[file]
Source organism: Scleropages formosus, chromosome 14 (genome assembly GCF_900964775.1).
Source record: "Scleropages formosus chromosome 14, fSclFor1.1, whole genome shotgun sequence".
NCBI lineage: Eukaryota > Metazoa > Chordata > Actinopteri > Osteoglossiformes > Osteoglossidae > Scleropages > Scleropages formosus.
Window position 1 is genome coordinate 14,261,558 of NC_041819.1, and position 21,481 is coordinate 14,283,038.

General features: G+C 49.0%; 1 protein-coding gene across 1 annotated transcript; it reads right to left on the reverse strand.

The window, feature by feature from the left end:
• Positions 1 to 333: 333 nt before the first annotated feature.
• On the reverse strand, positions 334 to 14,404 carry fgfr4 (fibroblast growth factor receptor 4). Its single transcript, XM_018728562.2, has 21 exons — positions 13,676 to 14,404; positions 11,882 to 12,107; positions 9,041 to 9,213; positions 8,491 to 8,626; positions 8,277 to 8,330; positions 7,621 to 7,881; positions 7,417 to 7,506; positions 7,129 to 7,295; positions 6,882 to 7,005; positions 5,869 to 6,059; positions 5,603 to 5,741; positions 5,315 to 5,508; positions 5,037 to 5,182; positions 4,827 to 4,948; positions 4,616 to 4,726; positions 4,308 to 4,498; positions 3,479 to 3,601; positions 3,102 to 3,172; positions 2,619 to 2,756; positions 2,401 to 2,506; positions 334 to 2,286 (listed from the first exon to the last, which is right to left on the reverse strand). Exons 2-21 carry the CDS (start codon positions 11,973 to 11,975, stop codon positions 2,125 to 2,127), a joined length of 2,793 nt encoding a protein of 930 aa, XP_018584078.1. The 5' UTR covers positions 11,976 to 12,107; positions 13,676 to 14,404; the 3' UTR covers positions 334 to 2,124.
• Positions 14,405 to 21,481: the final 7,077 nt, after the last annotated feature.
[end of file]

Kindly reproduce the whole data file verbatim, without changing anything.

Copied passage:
Source organism: Scleropages formosus, chromosome 14 (genome assembly GCF_900964775.1).
Source record: "Scleropages formosus chromosome 14, fSclFor1.1, whole genome shotgun sequence".
NCBI lineage: Eukaryota > Metazoa > Chordata > Actinopteri > Osteoglossiformes > Osteoglossidae > Scleropages > Scleropages formosus.
Window position 1 is genome coordinate 14,261,558 of NC_041819.1, and position 21,481 is coordinate 14,283,038.

General features: G+C 49.0%; 1 protein-coding gene across 1 annotated transcript; it reads right to left on the reverse strand.

The window, feature by feature from the left end:
• Positions 1 to 333: 333 nt before the first annotated feature.
• On the reverse strand, positions 334 to 14,404 carry fgfr4 (fibroblast growth factor receptor 4). Its single transcript, XM_018728562.2, has 21 exons — positions 13,676 to 14,404; positions 11,882 to 12,107; positions 9,041 to 9,213; positions 8,491 to 8,626; positions 8,277 to 8,330; positions 7,621 to 7,881; positions 7,417 to 7,506; positions 7,129 to 7,295; positions 6,882 to 7,005; positions 5,869 to 6,059; positions 5,603 to 5,741; positions 5,315 to 5,508; positions 5,037 to 5,182; positions 4,827 to 4,948; positions 4,616 to 4,726; positions 4,308 to 4,498; positions 3,479 to 3,601; positions 3,102 to 3,172; positions 2,619 to 2,756; positions 2,401 to 2,506; positions 334 to 2,286 (listed from the first exon to the last, which is right to left on the reverse strand). Exons 2-21 carry the CDS (start codon positions 11,973 to 11,975, stop codon positions 2,125 to 2,127), a joined length of 2,793 nt encoding a protein of 930 aa, XP_018584078.1. The 5' UTR covers positions 11,976 to 12,107; positions 13,676 to 14,404; the 3' UTR covers positions 334 to 2,124.
• Positions 14,405 to 21,481: the final 7,077 nt, after the last annotated feature.